alignyo@home: Hilaria Thomas mentions below how she likes to isolate body parts in her teaching, and in her Yoga for Glutes video lesson, you know exactly what the focus is on ("the butt" as she says). The moves are familiar enough that I get right into the flow. It's fast paced (it runs 7:48 total) and shows three different variations on the postures, so the lesson is accessible to all levels. So sweet and fierce at the same time. (anytime, anywhere!)

Wednesday, October 19
The hips hold it, have it and heal it – this can be true for your practice and your life. Jill Miller, creator of Yoga Tune Up (who has also been featured in Redbook, Yoga Journal, Self, and Prevention among other publications) is now in our backyard and inviting us over to explore hip health. “I never miss Jill’s workshop and master class when she’s in town,” says YogaWorks' Paula Lynch. (2pm, YogaWorks Soho, 459 Broadway, Manhattan)

Vote now for your favorite class
See more great New York yoga classes at alignyo.com
This week's featured yoga teacher
 
Hilaria Thomas / yoga instructor, Yoga Vida 

Ever since I was a little girl, my mother taught me how to listen to my body. I was a very active child who would prefer to climb on top of the swing set rather than use it for its intended purpose. Other parents would complain to my mother that my daredevil acrobatics set a bad example for their children – who soon became bored by swinging back and forth in one straight line and attempted to accompany me in my balancing act high above. My mother fended off these fearful and close-minded accusations of her parenting style and instead let me explore my limits. She was not reckless in the least as she would occasionally stop my game and call me over and say, Are you listening to your body? Do you trust your body with what you are doing? At the time, I found this to be incredibly annoying and a complete waste of my playtime; looking back now, I see that she was an absolute genius. She instilled listening to my body so deep inside my core, at such a young age, that conducting myself in any other way seemed completely foreign. It is this body awareness that guides me every day and is the inspiration that fuels my teaching.

I ask my students to set an intention at the beginning of their practice. However, I encourage them not to focus on other individuals but to be selfish and dedicate their yoga wholeheartedly to themselves. Devote each and every breath, asana and transition to the cause of filling, recharging, acquainting and connecting to themselves and to their very essences. I invite them throughout the practice to feel more and calculate less – let their sensory experience guide their thinking rather than falling into judgments. By means of listening, discovering and hopefully encountering their true natures, they build the strength, confidence, self-knowledge and comfort within their own skin required to enhance the ability to be more present for themselves, for their loved ones and, eventually, for leading a happier life. In my classes we go deep into the physical practice as we sweat, we balance, we stretch, we strengthen, and for sure we fall—however, all of this is simply a means to develop greater self-understanding. I hope my students leave my class closer to their bodies, theirs souls, and with a firmer grasp as to what truly makes them tick.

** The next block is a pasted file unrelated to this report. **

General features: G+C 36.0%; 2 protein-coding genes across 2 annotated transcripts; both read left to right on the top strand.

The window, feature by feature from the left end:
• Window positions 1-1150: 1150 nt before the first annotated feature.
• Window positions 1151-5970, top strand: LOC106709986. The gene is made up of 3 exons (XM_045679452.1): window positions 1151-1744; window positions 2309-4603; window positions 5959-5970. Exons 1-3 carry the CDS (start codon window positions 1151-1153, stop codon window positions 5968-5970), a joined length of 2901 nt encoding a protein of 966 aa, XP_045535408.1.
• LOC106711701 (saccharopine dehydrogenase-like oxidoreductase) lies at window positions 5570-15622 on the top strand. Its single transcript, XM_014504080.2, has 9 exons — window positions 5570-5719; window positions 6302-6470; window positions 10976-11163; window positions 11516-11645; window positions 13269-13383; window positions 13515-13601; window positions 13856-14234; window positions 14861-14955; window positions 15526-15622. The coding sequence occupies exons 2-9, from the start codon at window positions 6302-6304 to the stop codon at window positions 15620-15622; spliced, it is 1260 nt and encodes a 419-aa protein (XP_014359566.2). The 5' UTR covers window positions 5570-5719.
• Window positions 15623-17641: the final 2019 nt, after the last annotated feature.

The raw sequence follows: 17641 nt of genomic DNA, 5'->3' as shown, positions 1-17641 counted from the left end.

Every week I invent a new body-part themed routine for us to practice in class. This enables the students to hone their attention not only on specific structures in their bodies, but it also allows them to tangibly and intelligently explore asanas in a more focused and productive manner. Rhythm and fluidity, stemming from my dance and gymnastics background, characterize the ambience of my classes, regardless of our anatomical concentration. Through linking breath and dance-like accentuation, our movements provide cardio, build lean muscles and, because we are rhythmic beings, are ultimately enjoyable.

I incorporate a difficult abs sequence into every class that I teach. This has become controversial, as some yogis pigeonhole and cast aside my routine, labeling it as a movement form, far more appropriate for pilates than yoga. I believe that yoga is about connecting to our very essence, which ultimately resides in our center or our core – therefore, an abdominal concentration is extremely logical. The abs sequence provides for a good workout, teaches one to efficiently and effectively move from the center, and also, educates as to how to activate and deactivate muscles, leading to greater body awareness. At the end of my abdominal routine, with one hand on the heart and one on the belly, the students connect to their pulse and their breath. I ask them to notice which muscles are in use and then invite them to make the choice to consciously let go. With three breaths, we accomplish something seemingly so simple, yet incredibly empowering: the ability to calm ourselves down. This is perhaps the most valuable lesson that we can ever learn.
See more top New York yoga teachers at alignyo.com